Turney, Norris , 1973 September 11
Scope and Contents
Norris Turney lectured on 9/11/1973 (2015-0002/RR290). Hale Smith introduces Norris Turney who plays reed instruments as well as the flute. Mr. Turney tells a story about a man nobody ever heard about who had a beautiful soul and loved music. Turney, primarily known as a saxophonist also played flute and clarinet, was an active performer in Ohio, Chicago, and New York City for 50 years. After playing with A.B. Townsend in Ohio, Turney toured with the Jeter-Pillars Orchestra before relocating to Chicago to play with Tiny Bradshaw in 1945. Turney spent time recording in New York with Billy Eckstine in 1945-1946 and worked in Philadelphia with Elmer Snowden in 1951. Throughout the late 1960s and early 1970s, Turney played and toured with Ray Charles and Duke Ellington.
Throughout the remainder of the 1970s, Turney worked in pit orchestras in New York City until he resumed his jazz career in the 1980s and toured internationally with a number of jazz groups such as the Panama Francis’s Savoy Sultans and the George Wein’s Newport All Stars. In 1990 Tureny moved to Dayton, Ohio, but continued to be involved with a number of East Coast bands.
- Creation: 1973 September 11
Conditions Governing Access
Links to digitized content are included in the finding aid.
Biographical / Historical
Norris Turney was born September 8, 1921, in Wilmington, Ohio. Turney began his career in the Midwest, playing in territory bands such as the Jeter-Pillars Orchestra. He played with Tiny Bradshaw in Chicago before moving to New York City, where he performed with the Billy Eckstine Orchestra in 1945-1946. Turney had little luck in New York, however, and returned to Ohio to play in local ensembles through the 1950s. He toured with Ray Charles in 1967 traveling to the Far East and Australia, then was hired by Duke Ellington, in whose orchestra he played from 1969 to 1973. He was hired to play alto saxophone as an "insurance policy" due to the declining health of Johnny Hodges. He was the first flute soloist to ever play in Ellington's orchestra. He also played tenor saxophone in the band. Amongst his own compositions was "Chequered Hat", written in tribute to Hodges.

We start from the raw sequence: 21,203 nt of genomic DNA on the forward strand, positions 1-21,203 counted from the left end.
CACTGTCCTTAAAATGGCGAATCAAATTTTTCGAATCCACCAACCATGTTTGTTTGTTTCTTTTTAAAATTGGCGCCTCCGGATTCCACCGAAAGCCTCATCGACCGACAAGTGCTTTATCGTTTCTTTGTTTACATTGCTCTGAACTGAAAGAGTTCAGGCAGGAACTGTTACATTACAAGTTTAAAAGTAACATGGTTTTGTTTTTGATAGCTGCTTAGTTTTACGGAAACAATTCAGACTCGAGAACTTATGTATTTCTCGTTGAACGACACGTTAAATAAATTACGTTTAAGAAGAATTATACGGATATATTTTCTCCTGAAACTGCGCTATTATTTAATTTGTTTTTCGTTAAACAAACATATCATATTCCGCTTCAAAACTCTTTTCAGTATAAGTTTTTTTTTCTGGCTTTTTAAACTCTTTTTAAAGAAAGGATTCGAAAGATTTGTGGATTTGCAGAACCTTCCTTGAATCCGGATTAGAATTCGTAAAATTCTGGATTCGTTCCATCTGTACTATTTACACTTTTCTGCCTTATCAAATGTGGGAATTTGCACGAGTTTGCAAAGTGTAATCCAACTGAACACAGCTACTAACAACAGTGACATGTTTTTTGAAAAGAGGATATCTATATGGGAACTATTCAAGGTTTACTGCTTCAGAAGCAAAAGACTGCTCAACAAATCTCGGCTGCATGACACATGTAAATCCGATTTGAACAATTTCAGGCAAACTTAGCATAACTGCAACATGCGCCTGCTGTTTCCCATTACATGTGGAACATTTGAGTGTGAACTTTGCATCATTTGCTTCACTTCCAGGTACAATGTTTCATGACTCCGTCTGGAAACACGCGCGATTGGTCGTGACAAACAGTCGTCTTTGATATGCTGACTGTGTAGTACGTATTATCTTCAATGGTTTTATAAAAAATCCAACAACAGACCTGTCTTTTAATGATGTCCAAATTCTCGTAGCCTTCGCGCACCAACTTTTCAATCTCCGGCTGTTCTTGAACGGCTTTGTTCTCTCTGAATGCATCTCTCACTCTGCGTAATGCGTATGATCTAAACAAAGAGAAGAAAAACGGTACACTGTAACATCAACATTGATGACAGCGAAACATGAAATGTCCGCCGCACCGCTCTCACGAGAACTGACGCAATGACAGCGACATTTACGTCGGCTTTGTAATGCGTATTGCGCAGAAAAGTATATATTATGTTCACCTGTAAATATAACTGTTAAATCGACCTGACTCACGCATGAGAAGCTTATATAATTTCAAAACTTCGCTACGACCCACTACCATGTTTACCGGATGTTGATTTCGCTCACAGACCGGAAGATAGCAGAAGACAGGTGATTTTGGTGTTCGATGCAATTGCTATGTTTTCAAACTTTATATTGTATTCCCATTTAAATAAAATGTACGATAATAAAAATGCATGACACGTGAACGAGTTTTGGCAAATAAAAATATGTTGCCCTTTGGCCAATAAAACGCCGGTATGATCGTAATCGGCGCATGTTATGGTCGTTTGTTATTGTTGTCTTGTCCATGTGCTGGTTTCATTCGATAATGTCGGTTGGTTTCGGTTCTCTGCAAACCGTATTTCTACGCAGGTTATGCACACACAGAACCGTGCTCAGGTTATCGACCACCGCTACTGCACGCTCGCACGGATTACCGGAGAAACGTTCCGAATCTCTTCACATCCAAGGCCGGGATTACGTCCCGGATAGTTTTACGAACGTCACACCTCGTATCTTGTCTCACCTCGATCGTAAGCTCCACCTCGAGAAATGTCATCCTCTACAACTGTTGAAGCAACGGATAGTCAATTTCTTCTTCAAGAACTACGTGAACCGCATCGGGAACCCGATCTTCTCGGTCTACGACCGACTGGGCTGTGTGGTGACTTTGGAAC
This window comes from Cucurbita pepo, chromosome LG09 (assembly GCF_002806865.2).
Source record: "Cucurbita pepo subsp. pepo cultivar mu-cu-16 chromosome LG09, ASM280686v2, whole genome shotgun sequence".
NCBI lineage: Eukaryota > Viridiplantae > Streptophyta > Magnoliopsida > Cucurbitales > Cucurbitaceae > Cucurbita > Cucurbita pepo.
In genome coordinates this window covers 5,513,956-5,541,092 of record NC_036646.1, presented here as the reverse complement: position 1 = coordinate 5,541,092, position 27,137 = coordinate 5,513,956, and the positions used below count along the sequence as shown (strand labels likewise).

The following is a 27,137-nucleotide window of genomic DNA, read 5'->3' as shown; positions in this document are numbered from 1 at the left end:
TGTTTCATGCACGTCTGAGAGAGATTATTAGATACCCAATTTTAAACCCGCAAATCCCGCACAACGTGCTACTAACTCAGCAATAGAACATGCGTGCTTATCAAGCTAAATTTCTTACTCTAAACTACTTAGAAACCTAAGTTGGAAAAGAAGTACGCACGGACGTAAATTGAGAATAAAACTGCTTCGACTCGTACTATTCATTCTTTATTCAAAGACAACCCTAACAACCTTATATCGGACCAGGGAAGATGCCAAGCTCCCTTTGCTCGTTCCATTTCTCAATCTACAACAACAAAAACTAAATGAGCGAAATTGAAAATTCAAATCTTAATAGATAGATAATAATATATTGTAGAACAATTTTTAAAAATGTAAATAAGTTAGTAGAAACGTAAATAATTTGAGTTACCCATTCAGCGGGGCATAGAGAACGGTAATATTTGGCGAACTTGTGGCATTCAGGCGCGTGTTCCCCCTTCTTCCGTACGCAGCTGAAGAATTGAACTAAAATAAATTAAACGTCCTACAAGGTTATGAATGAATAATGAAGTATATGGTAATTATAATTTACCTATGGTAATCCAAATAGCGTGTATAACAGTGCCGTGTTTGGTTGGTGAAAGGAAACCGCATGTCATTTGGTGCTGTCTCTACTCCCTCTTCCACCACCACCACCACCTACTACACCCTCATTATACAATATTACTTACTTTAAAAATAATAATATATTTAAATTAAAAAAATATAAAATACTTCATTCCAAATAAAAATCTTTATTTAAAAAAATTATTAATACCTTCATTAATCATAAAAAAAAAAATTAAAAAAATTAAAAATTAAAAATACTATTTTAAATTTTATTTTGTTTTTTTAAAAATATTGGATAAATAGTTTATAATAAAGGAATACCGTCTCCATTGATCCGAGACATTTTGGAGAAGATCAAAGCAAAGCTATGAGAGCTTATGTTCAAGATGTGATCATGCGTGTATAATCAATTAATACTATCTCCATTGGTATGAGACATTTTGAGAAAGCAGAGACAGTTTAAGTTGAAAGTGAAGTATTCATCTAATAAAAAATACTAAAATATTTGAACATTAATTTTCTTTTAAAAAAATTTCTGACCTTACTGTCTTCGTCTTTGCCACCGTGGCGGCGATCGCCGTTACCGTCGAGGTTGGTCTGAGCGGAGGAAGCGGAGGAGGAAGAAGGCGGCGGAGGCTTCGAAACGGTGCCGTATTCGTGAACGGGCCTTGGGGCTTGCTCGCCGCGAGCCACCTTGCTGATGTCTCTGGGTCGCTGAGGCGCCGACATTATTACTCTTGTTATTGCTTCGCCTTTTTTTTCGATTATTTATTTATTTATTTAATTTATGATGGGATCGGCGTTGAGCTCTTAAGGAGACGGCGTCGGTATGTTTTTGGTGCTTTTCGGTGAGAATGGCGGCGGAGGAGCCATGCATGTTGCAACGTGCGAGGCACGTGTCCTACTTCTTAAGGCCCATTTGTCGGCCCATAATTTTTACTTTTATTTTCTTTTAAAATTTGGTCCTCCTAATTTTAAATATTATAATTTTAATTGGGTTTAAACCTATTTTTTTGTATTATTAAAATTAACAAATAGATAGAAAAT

During his four-year stint with Duke, Turney's big sound - like Hodges', but with a harder edge - attracted considerable critical appreciation, as did his flute virtuosity. He went on to win the 1970 and 1971 Down Beat critics' poll, and created an exciting solo identity on Ellington albums and in concert appearances around the world. He persuaded Duke to allow him to contribute original compositions to the orchestra's repertoire, including Checkered Hat, a tribute to Hodges. Oddly, Ellington rewarded Turney's versatility by making him uncomfortable on the bandstand, doubling up the tempo on a solo feature so that Turney found it impossible to play. Turney packed up his instruments and walked off the stand in mid-number.
He then spent a decade of show work on Broadway before returning to jazz as a freelance. He became a fixture with George Wein's Newport All Stars, playing the European summer festival circuit regularly, alongside top soloists like Clark Terry and Scott Hamilton. He was also in demand for the new wave of repertory orchestras, most notably trumpeter Wynton Marsalis's Lincoln Centre Jazz Orchestra. In the 1980s, he toured and recorded as a member of the Oliver Jackson Quintet, with Ali Jackson, Irvin Stokes, and Claude Black.
Turney recorded as a leader between 1975 and 1978, and released the CD, Big, Sweet 'n Blue in 1993. Turney died January 17, 2001, in Kettering, Ohio, at the age of 79.
[https://en.wikipedia.org/wiki/Norris_Turney / https://www.theguardian.com/news/2001/mar/14/guardianobituaries]
1 Reels (Magnetic tape audio recording) : RR 290 1 reel, 1:06:66; tape speed 3¾ IPS; track position ½-Track Mono; Substrate: Polyester.
Language of Materials
From the Series: English